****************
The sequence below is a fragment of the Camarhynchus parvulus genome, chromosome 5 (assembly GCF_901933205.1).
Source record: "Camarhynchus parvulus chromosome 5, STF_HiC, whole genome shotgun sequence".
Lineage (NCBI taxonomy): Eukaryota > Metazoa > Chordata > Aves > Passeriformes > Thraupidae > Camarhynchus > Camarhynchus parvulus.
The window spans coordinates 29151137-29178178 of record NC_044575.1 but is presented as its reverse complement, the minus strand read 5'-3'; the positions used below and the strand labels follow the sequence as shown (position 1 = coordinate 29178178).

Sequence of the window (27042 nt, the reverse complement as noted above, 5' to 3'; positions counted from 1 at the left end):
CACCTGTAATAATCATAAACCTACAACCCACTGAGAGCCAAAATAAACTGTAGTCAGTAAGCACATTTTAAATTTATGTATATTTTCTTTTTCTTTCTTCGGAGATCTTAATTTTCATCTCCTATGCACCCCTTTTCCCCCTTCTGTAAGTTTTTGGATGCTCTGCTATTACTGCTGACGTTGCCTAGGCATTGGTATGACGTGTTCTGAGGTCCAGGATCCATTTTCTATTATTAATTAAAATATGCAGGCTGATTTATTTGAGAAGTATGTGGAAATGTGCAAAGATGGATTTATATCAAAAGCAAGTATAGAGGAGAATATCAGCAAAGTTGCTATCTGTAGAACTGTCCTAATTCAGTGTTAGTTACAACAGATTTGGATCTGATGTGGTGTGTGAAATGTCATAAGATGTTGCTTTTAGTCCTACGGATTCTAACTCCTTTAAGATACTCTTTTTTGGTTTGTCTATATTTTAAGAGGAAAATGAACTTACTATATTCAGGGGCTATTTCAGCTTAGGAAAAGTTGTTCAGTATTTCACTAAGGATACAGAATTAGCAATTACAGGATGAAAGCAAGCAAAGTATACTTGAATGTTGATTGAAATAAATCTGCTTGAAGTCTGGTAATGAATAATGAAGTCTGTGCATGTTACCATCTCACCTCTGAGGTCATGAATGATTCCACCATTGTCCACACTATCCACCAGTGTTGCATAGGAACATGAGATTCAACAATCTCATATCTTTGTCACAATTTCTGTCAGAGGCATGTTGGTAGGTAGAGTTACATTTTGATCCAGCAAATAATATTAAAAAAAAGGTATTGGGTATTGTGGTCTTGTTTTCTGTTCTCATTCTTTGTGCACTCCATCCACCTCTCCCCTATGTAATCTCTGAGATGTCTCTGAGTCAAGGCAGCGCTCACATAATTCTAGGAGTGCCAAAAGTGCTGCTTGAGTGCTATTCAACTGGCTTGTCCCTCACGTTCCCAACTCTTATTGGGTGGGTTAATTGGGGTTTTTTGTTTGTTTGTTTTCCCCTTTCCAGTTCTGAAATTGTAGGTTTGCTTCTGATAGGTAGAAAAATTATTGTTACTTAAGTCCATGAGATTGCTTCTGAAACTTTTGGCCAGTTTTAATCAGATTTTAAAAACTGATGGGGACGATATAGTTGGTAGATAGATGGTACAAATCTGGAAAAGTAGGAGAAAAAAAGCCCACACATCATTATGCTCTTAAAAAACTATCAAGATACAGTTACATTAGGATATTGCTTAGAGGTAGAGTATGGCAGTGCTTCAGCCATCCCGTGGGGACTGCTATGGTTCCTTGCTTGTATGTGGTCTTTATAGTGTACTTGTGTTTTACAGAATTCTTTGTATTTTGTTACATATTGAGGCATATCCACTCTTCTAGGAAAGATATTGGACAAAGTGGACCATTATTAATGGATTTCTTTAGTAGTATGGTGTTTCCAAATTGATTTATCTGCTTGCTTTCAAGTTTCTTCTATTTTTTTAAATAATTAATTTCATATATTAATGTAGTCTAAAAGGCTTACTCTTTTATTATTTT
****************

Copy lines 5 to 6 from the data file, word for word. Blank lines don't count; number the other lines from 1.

Sequence of the window (27042 nt, the reverse complement as noted above, 5' to 3'; positions counted from 1 at the left end):
CACCTGTAATAATCATAAACCTACAACCCACTGAGAGCCAAAATAAACTGTAGTCAGTAAGCACATTTTAAATTTATGTATATTTTCTTTTTCTTTCTTCGGAGATCTTAATTTTCATCTCCTATGCACCCCTTTTCCCCCTTCTGTAAGTTTTTGGATGCTCTGCTATTACTGCTGACGTTGCCTAGGCATTGGTATGACGTGTTCTGAGGTCCAGGATCCATTTTCTATTATTAATTAAAATATGCAGGCTGATTTATTTGAGAAGTATGTGGAAATGTGCAAAGATGGATTTATATCAAAAGCAAGTATAGAGGAGAATATCAGCAAAGTTGCTATCTGTAGAACTGTCCTAATTCAGTGTTAGTTACAACAGATTTGGATCTGATGTGGTGTGTGAAATGTCATAAGATGTTGCTTTTAGTCCTACGGATTCTAACTCCTTTAAGATACTCTTTTTTGGTTTGTCTATATTTTAAGAGGAAAATGAACTTACTATATTCAGGGGCTATTTCAGCTTAGGAAAAGTTGTTCAGTATTTCACTAAGGATACAGAATTAGCAATTACAGGATGAAAGCAAGCAAAGTATACTTGAATGTTGATTGAAATAAATCTGCTTGAAGTCTGGTAATGAATAATGAAGTCTGTGCATGTTACCATCTCACCTCTGAGGTCATGAATGATTCCACCATTGTCCACACTATCCACCAGTGTTGCATAGGAACATGAGATTCAACAATCTCATATCTTTGTCACAATTTCTGTCAGAGGCATGTTGGTAGGTAGAGTTACATTTTGATCCAGCAAATAATATTAAAAAAAAGGTATTGGGTATTGTGGTCTTGTTTTCTGTTCTCATTCTTTGTGCACTCCATCCACCTCTCCCCTATGTAATCTCTGAGATGTCTCTGAGTCAAGGCAGCGCTCACATAATTCTAGGAGTGCCAAAAGTGCTGCTTGAGTGCTATTCAACTGGCTTGTCCCTCACGTTCCCAACTCTTATTGGGTGGGTTAATTGGGGTTTTTTGTTTGTTTGTTTTCCCCTTTCCAGTTCTGAAATTGTAGGTTTGCTTCTGATAGGTAGAAAAATTATTGTTACTTAAGTCCATGAGATTGCTTCTGAAACTTTTGGCCAGTTTTAATCAGATTTTAAAAACTGATGGGGACGATATAGTTGGTAGATAGATGGTACAAATCTGGAAAAGTAGGAGAAAAAAAGCCCACACATCATTATGCTCTTAAAAAACTATCAAGATACAGTTACATTAGGATATTGCTTAGAGGTAGAGTATGGCAGTGCTTCAGCCATCCCGTGGGGACTGCTATGGTTCCTTGCTTGTATGTGGTCTTTATAGTGTACTTGTGTTTTACAGAATTCTTTGTATTTTGTTACATATTGAGGCATATCCACTCTTCTAGGAAAGATATTGGACAAAGTGGACCATTATTAATGGATTTCTTTAGTAGTATGGTGTTTCCAAATTGATTTATCTGCTTGCTTTCAAGTTTCTTCTATTTTTTTAAATAATTAATTTCATATATTAATGTAGTCTAAAAGGCTTACTCTTTTATTATTTT